THERE is something inherently evil about being asked to spy on your father when you are a child, and somehow that evil is made all the more sordid when it's your mother who asks you.

There is something incredibly unsettling about going off to university and being told you can't sign on for the courses because both your parents have refused to disclose their earnings to the local education authority. And there is something plain horrible about your mother charging you pounds 35 a week to stay with her during the student holidays, deducting it from your monthly cheque.

The Child Support Agency, which comes into being next month, should prevent stories like this. It will be able to compel absent fathers to pay maintenance to the mothers of their children without either party being forced to go court. The agency will be able to calculate exactly how much maintenance should be paid and will have the power to deduct money from a parent's earnings or benefit.

Although many are opposed to this new agency, saying that it is the Government's way of shirking its responsibilities and reaping an eventual pounds 600m a year saving in benefits to single mothers for the Treasury, I would have to disagree. As someone who spent her adolescence and late teens as the centre of parental arguments about money, an agency that could provide a buffer in such circumstances would be welcome.

My parents divorced when I was 15 and my sister 14. It did not come as much of a shock but nothing could have prepared us for the financial wranglings that were to follow. Year after year we would be the subject of heated telephone debates. Responsibility for us would be tossed backwards and forwards like a football - we would become 'his children' and 'her children'. When allowance time came round, his business would be 'doing badly' on paper but 'buoyant' when we went to stay for the weekend.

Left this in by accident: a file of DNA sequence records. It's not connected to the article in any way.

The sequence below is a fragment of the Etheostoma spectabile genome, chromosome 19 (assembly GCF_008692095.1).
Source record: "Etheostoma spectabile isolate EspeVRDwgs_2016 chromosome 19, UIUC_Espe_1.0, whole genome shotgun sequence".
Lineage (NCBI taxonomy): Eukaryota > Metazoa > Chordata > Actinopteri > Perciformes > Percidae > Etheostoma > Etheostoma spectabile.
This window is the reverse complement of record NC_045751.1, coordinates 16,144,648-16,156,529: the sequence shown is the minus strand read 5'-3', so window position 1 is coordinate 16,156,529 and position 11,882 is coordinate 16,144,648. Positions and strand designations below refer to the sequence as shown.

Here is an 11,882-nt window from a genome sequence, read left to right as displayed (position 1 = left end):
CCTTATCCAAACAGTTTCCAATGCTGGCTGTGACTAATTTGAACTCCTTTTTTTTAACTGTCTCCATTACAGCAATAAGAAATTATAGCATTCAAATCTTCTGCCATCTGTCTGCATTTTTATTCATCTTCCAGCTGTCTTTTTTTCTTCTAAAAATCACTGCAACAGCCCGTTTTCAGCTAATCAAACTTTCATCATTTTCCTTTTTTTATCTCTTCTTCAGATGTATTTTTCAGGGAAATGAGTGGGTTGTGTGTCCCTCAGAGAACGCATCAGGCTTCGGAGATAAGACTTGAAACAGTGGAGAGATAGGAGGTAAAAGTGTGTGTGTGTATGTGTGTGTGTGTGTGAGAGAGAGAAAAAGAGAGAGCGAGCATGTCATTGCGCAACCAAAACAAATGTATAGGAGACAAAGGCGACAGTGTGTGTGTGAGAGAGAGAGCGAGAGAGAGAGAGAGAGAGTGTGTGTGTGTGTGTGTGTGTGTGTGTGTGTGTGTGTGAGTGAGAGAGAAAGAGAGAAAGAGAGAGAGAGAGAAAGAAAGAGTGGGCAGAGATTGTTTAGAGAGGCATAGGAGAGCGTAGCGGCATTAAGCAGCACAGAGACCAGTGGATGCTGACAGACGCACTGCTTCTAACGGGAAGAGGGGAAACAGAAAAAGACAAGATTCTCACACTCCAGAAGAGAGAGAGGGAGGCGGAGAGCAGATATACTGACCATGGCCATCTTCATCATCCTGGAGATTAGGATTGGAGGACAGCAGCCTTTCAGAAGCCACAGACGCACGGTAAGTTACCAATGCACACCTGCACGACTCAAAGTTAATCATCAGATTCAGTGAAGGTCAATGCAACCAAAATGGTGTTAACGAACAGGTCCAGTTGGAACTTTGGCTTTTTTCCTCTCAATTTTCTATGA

In her haste to leave my father, my mother had agreed to some proviso that she would not live with her new boyfriend. We persistently had to deny his existence and could never mention his name. He consequently did not answer the phone in the house just in case my father called and could never attend any school play or family event.

All hell broke loose when I inadvertently showed my father my CV with the boyfriend as my referee. It gave the whole game away.

My sister and I would not receive any money for months on end and then we would be paid double as both parties purged themselves of their guilt. They were constantly in and out of court rejigging the original alimony payments, with my mother ending up with progressively less. Whenever we needed something important, like a new winter coat or shoes for school, we were told to 'go and see your father and take him out for a good lunch'.

The Child Support Agency will provide an independent tribunal made up of accountants and bank managers to look through the finances of both parents and work out exactly how much each partner should be paying, making it harder for the father (they are the providers 9 times out of 10) to fluff his income and make sure that he has another bad year.

But perhaps the most exciting thing about the new system is that, since fathers will have to pay for their children, maybe - as with any other investment they make - they will take a greater interest in their welfare and growth.